1 800 222 6872

Old 97's: Too Far to Care [Expanded Version] [Digipak]

Track List

>Barrier Reef
>W. TX Teardrops
>Melt Show
>Streets of Where I'm From
>Big Brown Eyes
>Just Like California
>Curtain Calls
>House That Used to Be
>Four Leaf Clover
>Northern Line
>Beer Cans - (previously unreleased)
>No Doubt About It - (previously unreleased)
>Holy Cross - (previously unreleased)
>Broadway - (previously unreleased)
>Daybed - (previously unreleased)
>Barrier Reef - (previously unreleased)
>W. TX Teardrops - (previously unreleased)
>Niteclub - (previously unreleased)
>When I Crash - (previously unreleased)
>You Were Right - (previously unreleased)
>Sound of Running - (previously unreleased)
>Everybody But Me - (previously unreleased)
>Holy Cross - (previously unreleased)
>1, The - (previously unreleased)

Album Reviews:

Musician (6/97, p.90) - "...cow-punk deja vu...done so well, so maniacally, you never doubt these ferocious li'l varmints for one backwoods minute....Leave the Stetsons at home for this one and start slamming."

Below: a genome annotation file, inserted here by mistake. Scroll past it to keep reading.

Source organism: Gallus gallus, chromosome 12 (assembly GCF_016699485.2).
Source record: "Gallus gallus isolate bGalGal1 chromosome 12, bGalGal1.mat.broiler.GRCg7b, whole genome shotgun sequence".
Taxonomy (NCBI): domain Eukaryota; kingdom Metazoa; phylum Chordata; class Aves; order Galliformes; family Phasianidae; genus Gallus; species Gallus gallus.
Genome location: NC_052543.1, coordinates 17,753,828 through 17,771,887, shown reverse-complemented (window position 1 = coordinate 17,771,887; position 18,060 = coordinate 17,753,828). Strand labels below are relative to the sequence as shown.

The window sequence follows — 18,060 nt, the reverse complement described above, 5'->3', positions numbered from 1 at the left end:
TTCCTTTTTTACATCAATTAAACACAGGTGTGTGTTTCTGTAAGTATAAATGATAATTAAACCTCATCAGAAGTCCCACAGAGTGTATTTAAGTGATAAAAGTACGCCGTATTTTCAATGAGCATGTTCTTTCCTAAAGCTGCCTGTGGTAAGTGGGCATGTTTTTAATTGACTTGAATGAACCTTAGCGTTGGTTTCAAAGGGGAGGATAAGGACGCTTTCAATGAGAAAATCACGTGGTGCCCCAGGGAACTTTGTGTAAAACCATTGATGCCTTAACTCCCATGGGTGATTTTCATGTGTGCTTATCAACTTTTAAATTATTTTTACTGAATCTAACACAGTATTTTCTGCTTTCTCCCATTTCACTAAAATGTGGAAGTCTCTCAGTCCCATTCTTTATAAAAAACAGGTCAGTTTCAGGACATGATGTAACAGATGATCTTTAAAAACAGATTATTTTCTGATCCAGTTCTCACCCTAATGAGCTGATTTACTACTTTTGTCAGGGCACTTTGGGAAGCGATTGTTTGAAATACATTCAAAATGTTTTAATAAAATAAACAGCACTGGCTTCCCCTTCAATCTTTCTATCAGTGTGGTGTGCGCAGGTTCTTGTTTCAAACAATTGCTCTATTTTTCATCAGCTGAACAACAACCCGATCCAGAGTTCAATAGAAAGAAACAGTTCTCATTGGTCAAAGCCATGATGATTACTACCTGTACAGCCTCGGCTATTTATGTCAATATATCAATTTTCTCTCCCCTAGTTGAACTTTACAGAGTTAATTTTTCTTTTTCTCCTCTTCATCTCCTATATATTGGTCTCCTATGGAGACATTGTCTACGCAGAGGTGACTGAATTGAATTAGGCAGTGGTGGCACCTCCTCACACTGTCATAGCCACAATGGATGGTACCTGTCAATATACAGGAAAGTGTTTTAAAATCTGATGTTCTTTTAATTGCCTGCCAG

Album Notes

Old 97's: Rhett Miller (vocals, guitar); Murry Hammond (vocals, bass); Ken Bethea (guitar); Philip Peeples (drums, percussion).

Additional personnel: Exene Cervenkova (vocals); John Rauhouse (pedal steel, banjo); Wally Gagel (piano, Mellotron, percussion).

Recorded at Village Productions, Tornillo, Texas.

Personnel: Rhett Miller (vocals, guitar); Murry Hammond (vocals, bass guitar); Ken Bethea (guitar); Jon Rauhouse (banjo); Wally Gagel (piano, Mellotron, percussion); Philip Peeples (drums, percussion).

Audio Mixer: Wally Gagel.

Liner Note Authors: Tom de Savia; Rhett Miller.

Recording information: Dreamland, Woodstock, NY; Village Productions, Tomillo, TX.

Photographer: Chris Gorman .

The Old 97's make their jump to the majors on their second release without sacrificing any of their fire. Though they're lumped with the country-rock revivalists, they owe more to the punk-inflected sound of Mekons offshoot/former labelmates the Waco Brothers than to the Flying Burrito Brothers. Instead of relying on traditional country instrumentation, their sound is based on a foundation of fierce electric guitars and ape-with-a-stick drumming. The ferocity of their attack keeps the country cliches they occasionally revive from sounding hackneyed.

The urgency and restlessness of songs like "Timebomb" and "Niteclub" share a common bond with the gotta-get-outta-here rebel spirit of the Clash's underdog anthems. The band's cowpunk roots show most clearly on "Four Leaf Clover," a duet with X's Exene Cervenka that will take you back to the days when it still seemed like Jason & The Scorchers could change the world.


There are currently no reviews, be the first one!
Login or Create an Account to write a review